This is an excerpt from my book, What Would You Do? A Child's Guide to Staying Safe in a World of Strangers. I have posted an excerpt from part of chapter 5, which is a reference for parents, grandparents, an other child caregivers:
Parenting in these increasingly complex and troubled times is challenging to say the least. Recent headlines of child abductions and of children who have been the victims of sexual predators heighten parental concern and make the challenge an even more difficult one. How can you as a parent protect your children from such harm without making them afraid and distrustful of people in general? It is a difficult balance, but it can be done.
The key is to teach your children, in a non-threatening way, to exercise caution, to be empowered, and to trust their instincts. You must start by retiring the phrase, stranger danger. Such an expression can make your children think that all strangers are dangerous and bad. That is a misconception, of course. It is necessary, however, that you help children determine whom they can trust. The best way to do that is to teach your children to think of categories of people.
The first two categories include people they don’t know at all and people they kind of know or have seen before. The third category includes people that you, as a parent, know well and trust to be around your children. Teach your children to treat the first two categories as strangers and to use caution. Help them to understand that the first two groups of people may be good people who intend no harm, but, to be safe, they should be careful around them. Teach them to trust only the third group of adults. Give them a list of at least three safe adults, in addition to you, upon whom they can depend in an emergency. The first chapter of this guidebook refers to the list of safe adults as their ICE (In case of emergency) Support Group. By creating this group, you will have taken the first step in empowering your children and better ensuring their safety in a world of strangers.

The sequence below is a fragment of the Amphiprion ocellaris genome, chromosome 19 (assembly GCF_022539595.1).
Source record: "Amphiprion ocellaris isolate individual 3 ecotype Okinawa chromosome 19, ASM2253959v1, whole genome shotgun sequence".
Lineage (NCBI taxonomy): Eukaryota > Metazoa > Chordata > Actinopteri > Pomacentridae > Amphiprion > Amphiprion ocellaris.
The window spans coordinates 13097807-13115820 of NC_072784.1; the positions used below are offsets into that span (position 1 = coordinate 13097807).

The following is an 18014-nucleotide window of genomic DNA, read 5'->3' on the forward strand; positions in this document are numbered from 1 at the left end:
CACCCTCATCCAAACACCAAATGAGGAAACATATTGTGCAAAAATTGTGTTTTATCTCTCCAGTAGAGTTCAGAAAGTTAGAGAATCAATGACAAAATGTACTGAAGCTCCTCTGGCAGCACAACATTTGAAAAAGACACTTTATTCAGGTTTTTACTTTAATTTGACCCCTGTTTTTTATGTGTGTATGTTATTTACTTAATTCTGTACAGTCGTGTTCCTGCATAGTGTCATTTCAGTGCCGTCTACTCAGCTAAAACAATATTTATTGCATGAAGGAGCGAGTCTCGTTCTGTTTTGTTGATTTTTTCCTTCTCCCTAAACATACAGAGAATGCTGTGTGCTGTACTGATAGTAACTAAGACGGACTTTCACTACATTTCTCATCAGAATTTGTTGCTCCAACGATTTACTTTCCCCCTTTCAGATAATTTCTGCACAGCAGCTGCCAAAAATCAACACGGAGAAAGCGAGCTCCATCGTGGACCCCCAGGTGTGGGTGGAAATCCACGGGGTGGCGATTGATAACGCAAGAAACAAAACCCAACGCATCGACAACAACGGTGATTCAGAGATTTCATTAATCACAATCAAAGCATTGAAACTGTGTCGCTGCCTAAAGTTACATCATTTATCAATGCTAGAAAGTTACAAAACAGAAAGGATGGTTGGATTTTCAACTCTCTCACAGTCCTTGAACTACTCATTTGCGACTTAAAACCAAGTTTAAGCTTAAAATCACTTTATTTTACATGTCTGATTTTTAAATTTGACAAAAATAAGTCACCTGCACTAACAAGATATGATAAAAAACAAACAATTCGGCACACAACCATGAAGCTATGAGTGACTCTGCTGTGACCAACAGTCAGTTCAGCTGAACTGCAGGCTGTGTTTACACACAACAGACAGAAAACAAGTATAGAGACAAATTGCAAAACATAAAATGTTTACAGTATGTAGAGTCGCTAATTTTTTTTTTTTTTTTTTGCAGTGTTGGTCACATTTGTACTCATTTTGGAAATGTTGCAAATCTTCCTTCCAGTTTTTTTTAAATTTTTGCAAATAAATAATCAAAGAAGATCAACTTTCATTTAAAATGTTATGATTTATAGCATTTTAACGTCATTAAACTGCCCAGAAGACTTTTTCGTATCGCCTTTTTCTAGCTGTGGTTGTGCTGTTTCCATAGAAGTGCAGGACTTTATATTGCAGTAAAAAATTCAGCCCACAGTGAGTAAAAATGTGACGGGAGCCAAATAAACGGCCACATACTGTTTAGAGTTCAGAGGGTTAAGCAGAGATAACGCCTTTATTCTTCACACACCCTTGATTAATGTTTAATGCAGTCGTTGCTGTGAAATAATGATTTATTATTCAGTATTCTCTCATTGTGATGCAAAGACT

This guidebook teaches children to take a proactive role in staying safe by having them brainstorm solutions to possibly threatening situations. Such a solve-it-yourself strategy can make children feel more in control of frightening topics they hear addressed in the nightly news. The precautions, safety strategies, and self defense techniques taught in the handbook are measures that are encouraged by law enforcement officials and networks of organizations dedicated to child safety, such as the Federal Bureau of Investigation, The Center for Missing and Exploited Children, and other child safety resources.
Parental rules for children can be varied from one family to the next. So be sure to review and discuss with your children the strategies suggested in the guidebook and appropriately adapt them to your own circumstance and age of children.
Picture credit: Nextia D